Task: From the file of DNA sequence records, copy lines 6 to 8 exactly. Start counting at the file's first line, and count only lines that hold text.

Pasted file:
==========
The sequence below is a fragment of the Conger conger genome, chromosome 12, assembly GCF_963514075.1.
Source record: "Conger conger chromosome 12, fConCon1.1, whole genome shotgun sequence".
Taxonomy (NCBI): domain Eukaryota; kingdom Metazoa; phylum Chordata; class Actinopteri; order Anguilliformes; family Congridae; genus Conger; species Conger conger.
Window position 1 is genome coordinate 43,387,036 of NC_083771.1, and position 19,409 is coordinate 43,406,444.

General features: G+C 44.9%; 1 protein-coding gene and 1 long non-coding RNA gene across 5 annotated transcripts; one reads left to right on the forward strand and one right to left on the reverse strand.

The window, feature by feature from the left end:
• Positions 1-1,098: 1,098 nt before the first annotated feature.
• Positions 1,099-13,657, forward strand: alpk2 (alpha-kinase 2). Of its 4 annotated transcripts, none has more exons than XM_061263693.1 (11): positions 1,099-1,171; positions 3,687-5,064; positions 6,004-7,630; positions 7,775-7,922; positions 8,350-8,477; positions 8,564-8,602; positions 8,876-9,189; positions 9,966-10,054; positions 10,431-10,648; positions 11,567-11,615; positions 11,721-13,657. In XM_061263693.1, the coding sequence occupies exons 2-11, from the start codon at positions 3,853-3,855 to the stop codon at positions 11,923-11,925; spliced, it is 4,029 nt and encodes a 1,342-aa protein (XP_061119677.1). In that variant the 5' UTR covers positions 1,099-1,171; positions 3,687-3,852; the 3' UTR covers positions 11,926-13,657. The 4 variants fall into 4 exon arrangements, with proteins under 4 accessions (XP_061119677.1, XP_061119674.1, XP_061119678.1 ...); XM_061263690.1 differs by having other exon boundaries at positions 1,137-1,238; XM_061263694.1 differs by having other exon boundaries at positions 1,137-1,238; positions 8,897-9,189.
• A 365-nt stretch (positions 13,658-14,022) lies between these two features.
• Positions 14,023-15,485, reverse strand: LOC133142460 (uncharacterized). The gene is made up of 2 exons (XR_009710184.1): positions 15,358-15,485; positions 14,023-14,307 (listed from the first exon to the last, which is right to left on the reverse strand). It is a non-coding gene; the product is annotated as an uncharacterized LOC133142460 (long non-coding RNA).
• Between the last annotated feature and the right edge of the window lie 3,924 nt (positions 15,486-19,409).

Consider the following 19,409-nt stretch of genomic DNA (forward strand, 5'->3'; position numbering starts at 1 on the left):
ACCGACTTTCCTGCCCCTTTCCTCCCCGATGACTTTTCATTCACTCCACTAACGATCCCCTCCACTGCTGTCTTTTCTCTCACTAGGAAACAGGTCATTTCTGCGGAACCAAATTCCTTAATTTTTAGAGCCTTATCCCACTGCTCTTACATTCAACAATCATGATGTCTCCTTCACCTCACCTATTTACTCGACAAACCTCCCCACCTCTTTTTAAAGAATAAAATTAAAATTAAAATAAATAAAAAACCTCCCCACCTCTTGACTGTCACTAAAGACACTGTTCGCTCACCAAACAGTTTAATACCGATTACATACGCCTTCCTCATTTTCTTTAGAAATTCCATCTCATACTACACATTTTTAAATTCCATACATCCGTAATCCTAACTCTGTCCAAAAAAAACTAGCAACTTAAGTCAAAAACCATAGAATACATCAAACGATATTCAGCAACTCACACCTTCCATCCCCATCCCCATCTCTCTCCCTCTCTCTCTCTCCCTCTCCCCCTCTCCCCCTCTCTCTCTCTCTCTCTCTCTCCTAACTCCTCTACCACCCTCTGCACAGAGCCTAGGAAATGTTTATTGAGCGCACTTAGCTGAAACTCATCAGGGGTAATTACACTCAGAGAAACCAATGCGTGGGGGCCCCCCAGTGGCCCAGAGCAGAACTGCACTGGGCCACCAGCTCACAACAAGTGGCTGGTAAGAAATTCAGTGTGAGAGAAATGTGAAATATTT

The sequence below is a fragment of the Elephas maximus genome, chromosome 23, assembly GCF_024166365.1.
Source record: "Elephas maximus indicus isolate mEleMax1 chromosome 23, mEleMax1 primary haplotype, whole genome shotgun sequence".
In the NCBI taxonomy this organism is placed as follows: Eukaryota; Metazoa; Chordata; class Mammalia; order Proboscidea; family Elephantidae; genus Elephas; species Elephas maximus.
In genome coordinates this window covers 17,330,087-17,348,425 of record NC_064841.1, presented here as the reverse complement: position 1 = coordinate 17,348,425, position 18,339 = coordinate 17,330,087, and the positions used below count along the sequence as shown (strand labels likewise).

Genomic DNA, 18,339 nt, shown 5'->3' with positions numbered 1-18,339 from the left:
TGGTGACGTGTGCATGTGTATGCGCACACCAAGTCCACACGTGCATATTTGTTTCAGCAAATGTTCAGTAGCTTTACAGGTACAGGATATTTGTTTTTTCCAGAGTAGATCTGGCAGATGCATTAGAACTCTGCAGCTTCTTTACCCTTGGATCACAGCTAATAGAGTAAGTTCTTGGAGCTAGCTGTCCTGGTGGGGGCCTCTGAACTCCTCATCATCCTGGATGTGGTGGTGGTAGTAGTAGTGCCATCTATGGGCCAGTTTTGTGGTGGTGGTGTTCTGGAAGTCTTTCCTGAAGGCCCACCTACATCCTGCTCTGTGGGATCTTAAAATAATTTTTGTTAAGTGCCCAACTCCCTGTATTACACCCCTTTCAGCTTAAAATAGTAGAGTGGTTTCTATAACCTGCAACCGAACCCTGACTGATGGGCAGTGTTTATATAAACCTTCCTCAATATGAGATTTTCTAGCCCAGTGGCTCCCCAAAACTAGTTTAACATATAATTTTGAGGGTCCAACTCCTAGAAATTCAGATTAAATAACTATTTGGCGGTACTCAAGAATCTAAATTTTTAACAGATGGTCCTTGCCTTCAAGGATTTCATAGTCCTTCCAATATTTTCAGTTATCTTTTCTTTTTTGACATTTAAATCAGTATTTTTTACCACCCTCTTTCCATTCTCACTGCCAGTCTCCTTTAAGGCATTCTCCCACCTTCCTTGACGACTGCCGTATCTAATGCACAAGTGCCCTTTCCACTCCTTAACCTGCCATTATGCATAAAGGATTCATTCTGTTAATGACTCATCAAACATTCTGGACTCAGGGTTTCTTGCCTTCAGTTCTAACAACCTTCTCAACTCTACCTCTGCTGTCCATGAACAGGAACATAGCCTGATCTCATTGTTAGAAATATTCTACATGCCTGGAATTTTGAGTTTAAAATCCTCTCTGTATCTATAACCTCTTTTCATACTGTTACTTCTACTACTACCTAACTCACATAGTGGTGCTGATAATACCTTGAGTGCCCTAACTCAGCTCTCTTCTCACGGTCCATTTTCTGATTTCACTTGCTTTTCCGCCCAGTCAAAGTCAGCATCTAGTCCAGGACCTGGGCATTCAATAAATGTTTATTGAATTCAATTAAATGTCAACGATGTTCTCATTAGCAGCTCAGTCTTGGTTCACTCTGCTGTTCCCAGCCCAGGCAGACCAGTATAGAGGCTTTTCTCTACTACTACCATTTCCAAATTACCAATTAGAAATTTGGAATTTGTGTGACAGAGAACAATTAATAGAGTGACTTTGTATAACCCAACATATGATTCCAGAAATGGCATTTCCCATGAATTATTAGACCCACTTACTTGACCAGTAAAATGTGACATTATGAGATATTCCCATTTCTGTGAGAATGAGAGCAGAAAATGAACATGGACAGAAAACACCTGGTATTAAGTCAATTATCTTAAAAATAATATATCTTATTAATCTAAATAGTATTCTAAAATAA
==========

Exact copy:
The window, feature by feature from the left end:
• Positions 1-1,098: 1,098 nt before the first annotated feature.
• Positions 1,099-13,657, forward strand: alpk2 (alpha-kinase 2). Of its 4 annotated transcripts, none has more exons than XM_061263693.1 (11): positions 1,099-1,171; positions 3,687-5,064; positions 6,004-7,630; positions 7,775-7,922; positions 8,350-8,477; positions 8,564-8,602; positions 8,876-9,189; positions 9,966-10,054; positions 10,431-10,648; positions 11,567-11,615; positions 11,721-13,657. In XM_061263693.1, the coding sequence occupies exons 2-11, from the start codon at positions 3,853-3,855 to the stop codon at positions 11,923-11,925; spliced, it is 4,029 nt and encodes a 1,342-aa protein (XP_061119677.1). In that variant the 5' UTR covers positions 1,099-1,171; positions 3,687-3,852; the 3' UTR covers positions 11,926-13,657. The 4 variants fall into 4 exon arrangements, with proteins under 4 accessions (XP_061119677.1, XP_061119674.1, XP_061119678.1 ...); XM_061263690.1 differs by having other exon boundaries at positions 1,137-1,238; XM_061263694.1 differs by having other exon boundaries at positions 1,137-1,238; positions 8,897-9,189.